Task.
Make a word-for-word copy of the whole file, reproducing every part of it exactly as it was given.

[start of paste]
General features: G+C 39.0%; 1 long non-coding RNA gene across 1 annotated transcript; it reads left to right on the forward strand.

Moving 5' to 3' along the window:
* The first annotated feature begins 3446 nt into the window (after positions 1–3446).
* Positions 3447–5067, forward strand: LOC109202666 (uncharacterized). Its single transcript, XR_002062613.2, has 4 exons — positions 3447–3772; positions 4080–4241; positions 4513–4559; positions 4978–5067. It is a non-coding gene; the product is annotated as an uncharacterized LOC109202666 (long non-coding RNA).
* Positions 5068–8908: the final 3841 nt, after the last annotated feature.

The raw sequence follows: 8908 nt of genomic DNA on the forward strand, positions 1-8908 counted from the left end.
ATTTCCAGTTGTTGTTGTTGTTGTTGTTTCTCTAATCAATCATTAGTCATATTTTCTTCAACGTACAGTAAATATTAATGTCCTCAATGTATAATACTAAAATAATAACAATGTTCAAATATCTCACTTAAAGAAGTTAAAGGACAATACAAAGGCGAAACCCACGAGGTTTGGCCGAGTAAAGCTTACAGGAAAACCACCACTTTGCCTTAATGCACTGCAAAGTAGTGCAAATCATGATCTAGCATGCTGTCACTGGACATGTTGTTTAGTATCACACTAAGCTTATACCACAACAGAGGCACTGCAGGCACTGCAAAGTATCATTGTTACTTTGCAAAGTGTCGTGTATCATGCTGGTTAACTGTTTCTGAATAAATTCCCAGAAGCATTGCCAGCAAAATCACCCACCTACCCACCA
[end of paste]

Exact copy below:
General features: G+C 39.0%; 1 long non-coding RNA gene across 1 annotated transcript; it reads left to right on the forward strand.

Moving 5' to 3' along the window:
* The first annotated feature begins 3446 nt into the window (after positions 1–3446).
* Positions 3447–5067, forward strand: LOC109202666 (uncharacterized). Its single transcript, XR_002062613.2, has 4 exons — positions 3447–3772; positions 4080–4241; positions 4513–4559; positions 4978–5067. It is a non-coding gene; the product is annotated as an uncharacterized LOC109202666 (long non-coding RNA).
* Positions 5068–8908: the final 3841 nt, after the last annotated feature.

The raw sequence follows: 8908 nt of genomic DNA on the forward strand, positions 1-8908 counted from the left end.
ATTTCCAGTTGTTGTTGTTGTTGTTGTTTCTCTAATCAATCATTAGTCATATTTTCTTCAACGTACAGTAAATATTAATGTCCTCAATGTATAATACTAAAATAATAACAATGTTCAAATATCTCACTTAAAGAAGTTAAAGGACAATACAAAGGCGAAACCCACGAGGTTTGGCCGAGTAAAGCTTACAGGAAAACCACCACTTTGCCTTAATGCACTGCAAAGTAGTGCAAATCATGATCTAGCATGCTGTCACTGGACATGTTGTTTAGTATCACACTAAGCTTATACCACAACAGAGGCACTGCAGGCACTGCAAAGTATCATTGTTACTTTGCAAAGTGTCGTGTATCATGCTGGTTAACTGTTTCTGAATAAATTCCCAGAAGCATTGCCAGCAAAATCACCCACCTACCCACCA